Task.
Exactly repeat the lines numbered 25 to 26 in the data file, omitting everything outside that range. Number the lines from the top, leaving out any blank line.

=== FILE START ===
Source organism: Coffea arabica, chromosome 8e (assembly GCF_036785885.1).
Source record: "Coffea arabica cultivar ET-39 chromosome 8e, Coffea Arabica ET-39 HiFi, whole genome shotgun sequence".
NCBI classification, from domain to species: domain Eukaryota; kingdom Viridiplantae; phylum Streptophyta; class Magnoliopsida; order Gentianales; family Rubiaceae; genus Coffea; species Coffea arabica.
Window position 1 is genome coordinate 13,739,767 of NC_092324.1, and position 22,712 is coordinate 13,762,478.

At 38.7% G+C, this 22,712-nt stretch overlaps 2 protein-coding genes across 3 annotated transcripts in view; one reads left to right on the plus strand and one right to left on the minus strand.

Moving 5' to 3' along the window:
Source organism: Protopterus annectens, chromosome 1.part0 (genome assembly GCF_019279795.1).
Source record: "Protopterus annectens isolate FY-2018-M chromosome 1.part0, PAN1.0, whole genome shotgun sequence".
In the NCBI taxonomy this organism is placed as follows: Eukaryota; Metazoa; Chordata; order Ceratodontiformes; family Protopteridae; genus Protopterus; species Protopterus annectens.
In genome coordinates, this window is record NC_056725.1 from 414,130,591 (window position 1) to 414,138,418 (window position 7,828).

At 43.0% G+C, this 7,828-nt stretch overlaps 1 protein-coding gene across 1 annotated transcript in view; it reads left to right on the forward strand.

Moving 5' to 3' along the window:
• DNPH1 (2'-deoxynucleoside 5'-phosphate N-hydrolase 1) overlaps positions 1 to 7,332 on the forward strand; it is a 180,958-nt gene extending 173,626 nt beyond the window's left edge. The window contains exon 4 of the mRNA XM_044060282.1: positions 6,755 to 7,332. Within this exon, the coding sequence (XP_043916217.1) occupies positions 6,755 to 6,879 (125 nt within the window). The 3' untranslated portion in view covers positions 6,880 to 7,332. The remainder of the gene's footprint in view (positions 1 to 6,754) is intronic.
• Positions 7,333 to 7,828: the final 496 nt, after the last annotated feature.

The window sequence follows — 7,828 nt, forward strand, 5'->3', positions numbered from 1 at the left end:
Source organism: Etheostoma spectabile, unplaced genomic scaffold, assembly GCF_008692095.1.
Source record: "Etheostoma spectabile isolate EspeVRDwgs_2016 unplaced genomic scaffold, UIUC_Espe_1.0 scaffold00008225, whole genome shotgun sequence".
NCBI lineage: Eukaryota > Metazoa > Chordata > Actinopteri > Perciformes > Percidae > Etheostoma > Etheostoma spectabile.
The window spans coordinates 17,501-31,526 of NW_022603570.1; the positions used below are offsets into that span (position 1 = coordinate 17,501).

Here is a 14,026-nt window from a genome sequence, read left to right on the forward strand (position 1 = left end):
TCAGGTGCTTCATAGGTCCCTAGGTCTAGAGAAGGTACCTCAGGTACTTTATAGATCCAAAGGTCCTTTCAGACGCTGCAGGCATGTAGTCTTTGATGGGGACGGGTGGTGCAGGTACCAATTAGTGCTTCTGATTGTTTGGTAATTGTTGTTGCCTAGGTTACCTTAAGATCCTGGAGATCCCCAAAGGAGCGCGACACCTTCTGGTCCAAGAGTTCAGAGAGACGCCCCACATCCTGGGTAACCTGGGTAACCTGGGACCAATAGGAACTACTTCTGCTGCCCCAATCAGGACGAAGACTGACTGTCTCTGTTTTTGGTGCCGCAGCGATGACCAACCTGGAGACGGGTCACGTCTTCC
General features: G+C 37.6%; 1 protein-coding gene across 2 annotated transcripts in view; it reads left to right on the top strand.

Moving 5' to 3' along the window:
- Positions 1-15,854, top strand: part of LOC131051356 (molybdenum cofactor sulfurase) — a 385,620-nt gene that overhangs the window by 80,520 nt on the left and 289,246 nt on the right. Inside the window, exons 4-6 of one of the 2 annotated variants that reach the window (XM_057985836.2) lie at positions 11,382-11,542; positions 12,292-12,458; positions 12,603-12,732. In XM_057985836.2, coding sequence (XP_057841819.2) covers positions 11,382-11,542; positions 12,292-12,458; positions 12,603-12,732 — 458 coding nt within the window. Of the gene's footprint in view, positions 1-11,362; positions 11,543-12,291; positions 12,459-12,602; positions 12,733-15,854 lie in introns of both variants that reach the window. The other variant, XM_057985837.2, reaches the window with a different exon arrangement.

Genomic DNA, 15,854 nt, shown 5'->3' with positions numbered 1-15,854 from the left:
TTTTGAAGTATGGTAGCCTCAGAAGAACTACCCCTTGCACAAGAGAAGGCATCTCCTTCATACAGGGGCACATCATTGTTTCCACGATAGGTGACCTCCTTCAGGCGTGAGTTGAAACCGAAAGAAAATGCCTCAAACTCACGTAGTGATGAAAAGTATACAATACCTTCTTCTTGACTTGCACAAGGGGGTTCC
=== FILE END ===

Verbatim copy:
Genomic DNA, 15,854 nt, shown 5'->3' with positions numbered 1-15,854 from the left:
TTTTGAAGTATGGTAGCCTCAGAAGAACTACCCCTTGCACAAGAGAAGGCATCTCCTTCATACAGGGGCACATCATTGTTTCCACGATAGGTGACCTCCTTCAGGCGTGAGTTGAAACCGAAAGAAAATGCCTCAAACTCACGTAGTGATGAAAAGTATACAATACCTTCTTCTTGACTTGCACAAGGGGGTTCC